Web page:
The colonial administration of Northern Rhodesia held on to the notion that African workers like those Wilson studied in Broken Hill were migrants who would return to their rural areas of origin once they completed their work contracts. But the lack of rural development made village livelihoods depend on worker remittances, prompting an increasing reliance on wages earned elsewhere. In fact, by 1939 more than half of the male able-bodied population was working away from home, as many outside the territory as within it.83 'Migrant labour', Monica wrote to her father no doubt in reference to Audrey Richards' work,84 'inevitably means hunger in the country for women can't do all the agriculture work (involving tree cutting here) and so when their husbands stay long at the mines they follow them, sooner or later. Even if the men send home money (which they rarely do) there is no store food to be bought.'85The mining companies, by contrast, had begun to realise that socio-economic developments in the region at large were making the migrant model outdated although they were slow to alter their policy.86 Yet in Broken Hill already in the late 1920s, major employers had made a longer-term urban residency option available for workers in the form of the 5-acre plots. It took until the mid-1940s for the government and the copper mines to initiate policies directed towards the stabilisation of urban African residents.87 Meanwhile, increased wartime production caused labour scar-city88 and placed the issue of urban stabilisation on hold.

Wilson aimed his work specifically to challenge the assumption that African men were migrant workers. 'They are not,' he argued, 'they are temporarily urbanized.'89The Essay presents a methodology to demonstrate that argument. Combining observations from many diverse sources on length of stay in Broken Hill, the presence of wives and children, visits to the rural areas, and on wages (cash and rations), savings, household expenditures, and transfers in cash and kind to rural areas, Wilson found many families living in town in which the men had not been back to their villages for several years and their children had never lived in the country at all. He explained: 'The rising demand for labour in the towns, the possibility of bringing wives to town and the manless rural areas have combined to change MIGRANT LABOUR into TEMPORARY urbanization' (upper case italics in the original).90 As Monica commented to her father: '"Detribalization" [quotation marks in the original] has gone much further than the government seems to know here.'91

In his demonstration of temporary urbanisation, Wilson drew on several employment sources, while his most detailed analysis of urban cash expenditures pertains to workers on the Broken Hill mine.92 Using composite figures, he found 69.9 per cent of the workers to be temporarily urbanised, a situation he defined as workers spending over two-thirds of their time in town since first leaving their tribal areas.93The racially segregated urban conditions under which Africans lived and worked did not reckon either with the need for urban living wages or the fulfilment of personal aspirations and desires. Cash wages and food rations were inadequate to ensure good nutrition, making children a heavy economic burden and crowding the limited space in employer-provided housing.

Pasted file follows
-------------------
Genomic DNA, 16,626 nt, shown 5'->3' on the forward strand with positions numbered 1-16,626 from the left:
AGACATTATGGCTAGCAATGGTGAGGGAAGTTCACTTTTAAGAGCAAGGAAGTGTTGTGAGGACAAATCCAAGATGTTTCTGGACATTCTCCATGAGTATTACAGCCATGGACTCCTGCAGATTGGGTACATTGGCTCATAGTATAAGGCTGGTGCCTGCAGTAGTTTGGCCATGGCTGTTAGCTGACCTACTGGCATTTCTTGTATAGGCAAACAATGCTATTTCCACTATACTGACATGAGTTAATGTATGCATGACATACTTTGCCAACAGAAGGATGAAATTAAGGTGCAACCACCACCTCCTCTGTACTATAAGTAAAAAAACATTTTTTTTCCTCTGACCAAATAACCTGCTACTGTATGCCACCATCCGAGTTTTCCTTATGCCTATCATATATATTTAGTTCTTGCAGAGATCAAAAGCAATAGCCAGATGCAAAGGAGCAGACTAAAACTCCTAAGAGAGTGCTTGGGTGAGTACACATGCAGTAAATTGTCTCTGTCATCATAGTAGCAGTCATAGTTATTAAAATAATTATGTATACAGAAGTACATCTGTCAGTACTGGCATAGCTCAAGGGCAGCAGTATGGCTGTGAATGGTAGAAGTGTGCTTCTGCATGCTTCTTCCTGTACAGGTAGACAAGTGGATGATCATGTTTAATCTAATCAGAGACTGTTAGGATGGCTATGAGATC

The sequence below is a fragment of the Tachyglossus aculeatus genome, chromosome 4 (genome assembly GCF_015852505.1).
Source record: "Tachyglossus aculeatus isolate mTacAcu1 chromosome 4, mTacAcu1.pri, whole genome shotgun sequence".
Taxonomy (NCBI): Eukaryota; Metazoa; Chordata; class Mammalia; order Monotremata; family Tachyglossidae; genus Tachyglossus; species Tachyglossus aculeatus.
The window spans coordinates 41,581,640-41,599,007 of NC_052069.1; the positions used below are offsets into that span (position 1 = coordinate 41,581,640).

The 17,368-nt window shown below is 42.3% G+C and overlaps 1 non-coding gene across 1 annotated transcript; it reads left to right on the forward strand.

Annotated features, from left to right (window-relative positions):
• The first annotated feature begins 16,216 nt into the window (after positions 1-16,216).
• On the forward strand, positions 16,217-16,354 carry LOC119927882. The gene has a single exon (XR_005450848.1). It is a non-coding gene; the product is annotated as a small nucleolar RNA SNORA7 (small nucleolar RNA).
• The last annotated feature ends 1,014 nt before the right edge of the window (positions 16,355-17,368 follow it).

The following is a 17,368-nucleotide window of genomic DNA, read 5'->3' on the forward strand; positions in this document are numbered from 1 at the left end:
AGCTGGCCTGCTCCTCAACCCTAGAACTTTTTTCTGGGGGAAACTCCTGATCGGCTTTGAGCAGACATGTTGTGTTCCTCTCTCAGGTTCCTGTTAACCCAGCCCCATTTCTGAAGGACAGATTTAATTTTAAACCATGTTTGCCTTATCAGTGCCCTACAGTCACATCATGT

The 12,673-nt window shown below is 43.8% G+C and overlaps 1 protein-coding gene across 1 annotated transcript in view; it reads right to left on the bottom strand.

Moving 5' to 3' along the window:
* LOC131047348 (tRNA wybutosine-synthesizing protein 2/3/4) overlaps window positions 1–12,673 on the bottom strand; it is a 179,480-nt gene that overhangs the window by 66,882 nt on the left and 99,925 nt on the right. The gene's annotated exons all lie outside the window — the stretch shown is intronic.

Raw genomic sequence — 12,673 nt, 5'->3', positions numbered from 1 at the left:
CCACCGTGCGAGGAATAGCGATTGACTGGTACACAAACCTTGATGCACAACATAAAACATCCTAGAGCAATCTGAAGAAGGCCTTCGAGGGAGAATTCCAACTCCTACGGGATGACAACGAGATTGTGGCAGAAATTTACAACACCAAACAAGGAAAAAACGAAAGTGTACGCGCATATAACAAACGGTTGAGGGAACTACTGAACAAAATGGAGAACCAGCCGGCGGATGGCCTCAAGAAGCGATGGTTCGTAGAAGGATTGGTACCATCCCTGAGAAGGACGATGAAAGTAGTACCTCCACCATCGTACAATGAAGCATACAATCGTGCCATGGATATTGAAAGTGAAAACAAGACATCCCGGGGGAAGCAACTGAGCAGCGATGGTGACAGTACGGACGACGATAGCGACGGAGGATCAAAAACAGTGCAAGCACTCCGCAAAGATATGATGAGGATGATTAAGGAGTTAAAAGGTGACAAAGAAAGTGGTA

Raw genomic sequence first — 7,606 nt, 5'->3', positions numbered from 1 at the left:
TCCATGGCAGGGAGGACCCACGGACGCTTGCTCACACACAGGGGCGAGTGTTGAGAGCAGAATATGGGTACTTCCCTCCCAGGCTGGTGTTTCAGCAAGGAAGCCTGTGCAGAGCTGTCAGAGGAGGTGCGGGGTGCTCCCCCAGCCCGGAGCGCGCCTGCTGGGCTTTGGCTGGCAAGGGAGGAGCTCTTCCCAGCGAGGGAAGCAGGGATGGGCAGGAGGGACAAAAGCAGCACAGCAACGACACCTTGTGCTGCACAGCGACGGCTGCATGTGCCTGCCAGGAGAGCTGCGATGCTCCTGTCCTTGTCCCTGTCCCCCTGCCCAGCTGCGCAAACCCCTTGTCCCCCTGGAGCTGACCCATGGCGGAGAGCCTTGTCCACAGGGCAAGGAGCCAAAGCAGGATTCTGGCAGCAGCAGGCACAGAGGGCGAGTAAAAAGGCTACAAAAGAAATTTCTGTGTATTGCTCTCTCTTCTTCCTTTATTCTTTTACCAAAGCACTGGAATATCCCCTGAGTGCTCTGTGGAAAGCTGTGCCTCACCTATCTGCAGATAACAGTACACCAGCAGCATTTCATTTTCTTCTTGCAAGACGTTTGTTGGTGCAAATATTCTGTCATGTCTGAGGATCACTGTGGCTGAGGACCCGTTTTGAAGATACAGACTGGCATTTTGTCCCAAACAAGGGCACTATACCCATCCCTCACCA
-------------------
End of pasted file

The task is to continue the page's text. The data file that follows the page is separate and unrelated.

A Dressed People

Colonial rules and regulations limited the economic involvement of urban African workers who, by law, could own neither land nor homes, had to shop and trade in designated areas, and hardly had access to commercial credit. While wages barely had risen, the cost of living increased throughout the war years, and import restrictions confined the supply of already limited goods. Northern Rhodesia had never developed a domestic manufacturing industry to speak of except in areas supplying the copper mines. In fact, the country imported many of its manufactured goods from much larger markets like South Africa and Southern Rhodesia, enjoying 'empire preference' on payments of customs and tariffs.94

How did urban African workers spend their hard-earned cash? To be sure, they used some money on food purchases, supplementing the rations (some meat, produce, and the staple maize flour) or ration allowances they received from their employer. In addition, Wilson reported that nearly every African worker in Broken Hill pooled his wages with a partner, alternately, each month. 'Giving chance', as Mawere called such agreements, compels someone to be in debt while getting more money in the month when it is due.95 A worker might spend a single wage packet far too easily, whereas a pooled sum made it possible to purchase larger items, 'like a suit, which he really wants badly'.96 And spending money on clothes the Africans in Broken Hill most certainly did: about 60 per cent of their cash earnings.97 They were, as Wilson argued in a much quoted statement, 'not a cattle people, nor a goat people, nor a fishing people, nor a tree cutting people, they are a dressed people.'98